In this series, we’re on the hunt for some of the area's best fish fries. You’ll find commentary, pro tips and ratings of the three staples of a classic Wisconsin fry: namely the fish, the potato pancakes, and the classic Wisconsin style brandy old fashioned. View all fish fry reviews here.
Sabrosa Cafe & Gallery
3216 S. Howell Ave.
If you’ve had the pleasure of enjoying breakfast, lunch or weekend brunch at Sabrosa Cafe & Gallery, you know firsthand that the atmosphere is both charming and welcoming. Pair that with innovative dishes that take cues from both American standards and Mexican fare, and it’s a winning combination.
But the restaurant takes on a particularly cozy glow at night, when the restaurant hosts "Sabrosa After Dark" events, occasional dinners and – every year during the Lenten season – fish fry. This year, fish fry will be offered on Wednesday and Friday through April 10.
Fish fry offerings include beer battered cod ($12.95); baked cod with white wine, lemon and caper sauce ($13.95); breaded bluegill ($13.95) or cornmeal breaded perch ($13.95) served with lime slaw, toasted marble rye and guests’ choice of shoestring fries, potato pancake with apple compote, or charred street corn. You can also add a cup of clam chowder, salad, an extra side or a piece of fish for $2 more.
The menu also features a number of seafood specials, including a fish of the day (red snapper was on the menu last week), calamari and clam scampi ($16.95) or paella de mariscos with calamari, clams and langoustines ($21.95).
My dining companion and I tried both the beer battered cod and the breaded bluegill; and both of which held their own alongside the myriad fish fry options in the city.
The blue gill, which came with three moderately sized fillets per plate, was lightly battered and crisp with a moist, perfectly cooked interior. The breading didn’t mask the flavor of the fish, and the fillets weren’t at all greasy.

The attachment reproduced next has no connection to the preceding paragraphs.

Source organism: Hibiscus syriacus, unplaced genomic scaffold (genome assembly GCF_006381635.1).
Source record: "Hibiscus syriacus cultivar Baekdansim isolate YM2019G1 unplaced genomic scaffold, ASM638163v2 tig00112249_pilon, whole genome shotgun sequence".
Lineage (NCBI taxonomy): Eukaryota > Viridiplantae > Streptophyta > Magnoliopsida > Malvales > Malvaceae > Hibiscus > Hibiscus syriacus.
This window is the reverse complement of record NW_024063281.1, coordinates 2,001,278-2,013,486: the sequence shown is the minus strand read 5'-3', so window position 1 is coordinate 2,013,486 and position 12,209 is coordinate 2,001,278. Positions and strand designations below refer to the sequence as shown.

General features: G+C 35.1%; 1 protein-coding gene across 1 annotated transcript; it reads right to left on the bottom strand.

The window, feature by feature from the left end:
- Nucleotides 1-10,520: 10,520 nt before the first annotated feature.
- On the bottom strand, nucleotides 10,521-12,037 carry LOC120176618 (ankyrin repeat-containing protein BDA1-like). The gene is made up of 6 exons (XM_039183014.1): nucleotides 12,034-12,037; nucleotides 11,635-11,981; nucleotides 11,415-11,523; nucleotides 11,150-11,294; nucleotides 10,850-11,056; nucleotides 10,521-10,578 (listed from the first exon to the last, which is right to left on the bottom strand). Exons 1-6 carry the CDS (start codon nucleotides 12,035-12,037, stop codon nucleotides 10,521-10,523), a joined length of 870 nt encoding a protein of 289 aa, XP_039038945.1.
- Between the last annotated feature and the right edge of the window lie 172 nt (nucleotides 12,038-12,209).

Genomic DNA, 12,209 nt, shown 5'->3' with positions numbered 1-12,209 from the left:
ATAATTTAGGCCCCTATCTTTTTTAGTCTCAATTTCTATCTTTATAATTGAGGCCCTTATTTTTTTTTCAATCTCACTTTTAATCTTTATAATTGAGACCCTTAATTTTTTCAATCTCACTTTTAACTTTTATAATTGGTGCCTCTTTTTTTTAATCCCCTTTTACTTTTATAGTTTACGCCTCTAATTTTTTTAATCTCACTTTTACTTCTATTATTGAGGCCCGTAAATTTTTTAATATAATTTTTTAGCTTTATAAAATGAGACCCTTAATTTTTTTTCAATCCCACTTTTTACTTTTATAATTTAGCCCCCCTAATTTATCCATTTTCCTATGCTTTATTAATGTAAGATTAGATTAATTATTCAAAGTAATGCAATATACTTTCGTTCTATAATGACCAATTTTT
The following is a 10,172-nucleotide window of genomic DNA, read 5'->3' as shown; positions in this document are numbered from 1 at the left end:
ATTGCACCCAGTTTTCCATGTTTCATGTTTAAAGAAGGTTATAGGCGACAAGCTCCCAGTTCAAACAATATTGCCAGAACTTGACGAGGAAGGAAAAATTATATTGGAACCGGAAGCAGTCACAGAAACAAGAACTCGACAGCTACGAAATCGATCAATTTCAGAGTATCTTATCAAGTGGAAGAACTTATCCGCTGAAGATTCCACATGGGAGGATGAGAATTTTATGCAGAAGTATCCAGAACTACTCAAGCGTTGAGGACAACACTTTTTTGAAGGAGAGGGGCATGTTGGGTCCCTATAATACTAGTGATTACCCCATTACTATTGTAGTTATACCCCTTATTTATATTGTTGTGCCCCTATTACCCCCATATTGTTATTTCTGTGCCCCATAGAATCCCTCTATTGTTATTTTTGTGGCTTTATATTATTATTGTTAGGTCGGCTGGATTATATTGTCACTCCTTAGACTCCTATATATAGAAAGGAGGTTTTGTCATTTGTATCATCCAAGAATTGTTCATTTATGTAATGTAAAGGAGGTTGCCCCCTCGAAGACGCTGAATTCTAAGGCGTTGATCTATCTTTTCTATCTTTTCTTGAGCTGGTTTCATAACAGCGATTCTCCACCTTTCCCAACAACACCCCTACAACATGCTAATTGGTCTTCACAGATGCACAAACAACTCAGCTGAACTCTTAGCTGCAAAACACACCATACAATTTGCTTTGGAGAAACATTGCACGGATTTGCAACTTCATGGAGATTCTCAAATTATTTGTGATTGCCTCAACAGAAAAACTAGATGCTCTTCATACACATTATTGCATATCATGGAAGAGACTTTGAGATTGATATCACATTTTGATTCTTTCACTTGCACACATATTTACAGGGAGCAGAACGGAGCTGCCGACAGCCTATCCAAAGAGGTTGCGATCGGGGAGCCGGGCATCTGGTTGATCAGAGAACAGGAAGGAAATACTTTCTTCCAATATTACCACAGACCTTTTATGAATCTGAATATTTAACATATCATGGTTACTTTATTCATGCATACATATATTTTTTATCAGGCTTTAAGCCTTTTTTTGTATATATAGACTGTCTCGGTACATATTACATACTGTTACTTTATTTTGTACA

The cod, which came two smaller pieces per plate, was also nicely prepared with an audible crunch to the flavorful beer batter. The interior cod was mild, flakey and mildly flavored, just as it should be.
I found the portion sizes to be perfect; but if you have a heartier appetite, you might want to opt for an additional piece of fish or two to round out your meal.
The housemade potato pancakes They were also incredibly crisp, giving them an audible crunch on the edges that I rather liked.
They were served with a sweet, cinnamon-forward compote, which complemented the cakes and gave them a sweet, almost indulgent feel. It was definitely a delightful twist on the ordinary (usually jarred) applesauce served at most restaurants.
Side notes: I purposely don’t include cole slaw in my fish fry reviews. Most seem to be an afterthought and would fare badly when ranked. But the lime-based slaw at Sabrosa was fresh and light, offering a beautiful counter to the rich, fried fish and pancakes.
The old fashioned
The old fashioned sweet was fruity and refreshing with a big nod on the side of the citrus. While you can order yours with brandy, the house cocktail is made with whiskey and beautifully garnished with cherry and orange. It was slightly unexpected in its profile, but a pleasant departure from the traditional supper club style.
Sabrosa Cafe & Gallery is open Monday from 10 a.m. to 2 p.m. and Tuesday through Sunday from 7:30 a.m. to 3 p.m. Sabrosa will observe extended hours from 7:30 a.m. to 9 p.m. on both Wednesday and Friday through April 10.
Got suggestions for our next fish fry? Email firstname.lastname@example.org with your suggestions. Suggested fish fry menus should (ideally) include at least one lake fish option (walleye, perch), potato pancakes and a stellar old fashioned.
Lori is an avid cook whose accrual of condiments and spices is rivaled only by her cookbook collection. Her passion for the culinary industry was birthed while balancing A&W root beer mugs as a teenage carhop, fed by insatiable curiosity and fueled by the people whose stories entwine with each and every dish. She’s had the privilege of chronicling these tales via numerous media, including OnMilwaukee and in her book “Milwaukee Food.” Her work has garnered journalism awards from entities including the Milwaukee Press Club.
When she’s not eating, photographing food, writing or recording the FoodCrush podcast, you’ll find Lori seeking out adventures with her husband Paul, traveling, cooking, reading, learning, snuggling with her cats and looking for ways to make a difference.